== avisiblenetwork ==
seeing the invisible

Compound Procedures

Compound procedures provide another means of abstraction similar to naming elements. It is an extension of primitive procedures, i.e., it is the combination of primitive procedures. It includes all three aspects of a programming language: primitive elements, a combination of those primitive elements, and the packaging of those elements as a unit to be abstracted. This allows for greater flexibility and functionality in a program.

As it is an extension of primitive procedures, I will only present how to build a compound procedure in Common Lisp.

Start with defining the name of the procedure, the parameters that are going to be used, and then the application of those parameters as arguments in the program.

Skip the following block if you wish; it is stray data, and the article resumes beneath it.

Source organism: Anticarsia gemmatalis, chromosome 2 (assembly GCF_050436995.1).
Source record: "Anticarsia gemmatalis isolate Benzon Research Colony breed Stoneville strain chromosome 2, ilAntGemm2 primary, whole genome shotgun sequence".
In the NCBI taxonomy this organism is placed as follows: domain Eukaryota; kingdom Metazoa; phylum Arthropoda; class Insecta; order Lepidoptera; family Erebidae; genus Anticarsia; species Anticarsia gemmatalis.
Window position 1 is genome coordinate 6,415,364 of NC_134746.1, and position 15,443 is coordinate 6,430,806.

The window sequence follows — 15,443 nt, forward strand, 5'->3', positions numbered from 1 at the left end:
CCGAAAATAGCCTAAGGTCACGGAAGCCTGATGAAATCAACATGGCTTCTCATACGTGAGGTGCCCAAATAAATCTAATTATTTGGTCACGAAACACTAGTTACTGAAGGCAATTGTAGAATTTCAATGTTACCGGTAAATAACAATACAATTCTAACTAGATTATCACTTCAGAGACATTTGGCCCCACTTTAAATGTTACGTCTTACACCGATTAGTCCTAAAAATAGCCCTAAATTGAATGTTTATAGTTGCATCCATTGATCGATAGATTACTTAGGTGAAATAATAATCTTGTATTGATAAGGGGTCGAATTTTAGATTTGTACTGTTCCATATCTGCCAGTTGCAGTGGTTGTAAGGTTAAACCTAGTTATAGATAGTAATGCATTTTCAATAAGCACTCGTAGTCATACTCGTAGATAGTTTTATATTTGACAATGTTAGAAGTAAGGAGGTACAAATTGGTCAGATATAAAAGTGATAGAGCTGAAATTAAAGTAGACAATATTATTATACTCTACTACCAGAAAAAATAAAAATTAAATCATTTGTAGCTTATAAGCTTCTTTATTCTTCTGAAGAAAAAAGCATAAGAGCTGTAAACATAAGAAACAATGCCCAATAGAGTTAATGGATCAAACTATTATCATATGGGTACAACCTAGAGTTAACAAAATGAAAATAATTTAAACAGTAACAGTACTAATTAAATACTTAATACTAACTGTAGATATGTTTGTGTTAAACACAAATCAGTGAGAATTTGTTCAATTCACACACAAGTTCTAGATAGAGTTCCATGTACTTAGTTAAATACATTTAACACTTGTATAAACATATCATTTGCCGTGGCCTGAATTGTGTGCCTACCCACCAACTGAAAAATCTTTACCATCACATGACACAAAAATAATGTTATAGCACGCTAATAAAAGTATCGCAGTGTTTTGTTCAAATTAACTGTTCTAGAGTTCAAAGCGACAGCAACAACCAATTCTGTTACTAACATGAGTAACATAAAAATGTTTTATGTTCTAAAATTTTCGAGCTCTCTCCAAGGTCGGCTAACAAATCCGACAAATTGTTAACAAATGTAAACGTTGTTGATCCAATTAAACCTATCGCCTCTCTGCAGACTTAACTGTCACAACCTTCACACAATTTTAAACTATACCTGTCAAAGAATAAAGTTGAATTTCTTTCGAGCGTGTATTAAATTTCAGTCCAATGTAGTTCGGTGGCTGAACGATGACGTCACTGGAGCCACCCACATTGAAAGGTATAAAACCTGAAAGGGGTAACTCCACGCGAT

In Common Lisp:

(defun product (x y) (* x y))
(defun sum-of-product (x y) (+ (product x y) (product x y)))
(defun f (x y) (sum-of-product (+ x 1) (* y 2)))

If you input 3 and 4 as the arguments to the function, you will end with 64.

(f 3 4) is what the function will look like. But under the hood, a lot is going on:

(+ (* (+ 3 1) (* 4 2)) (* (+ 3 1) (* 4 2)))

Here is what it looks like in full:

[1]> (defun product (x y) (* x y))
[2]> (defun sum-of-product (x y)(+ (product x y) (product x y)))
[3]> (defun f (x y) (sum-of-product (+ x 1) (* y 2)))
[4]> (f 3 4)

This is the power of combining primitive elements and abstracting them.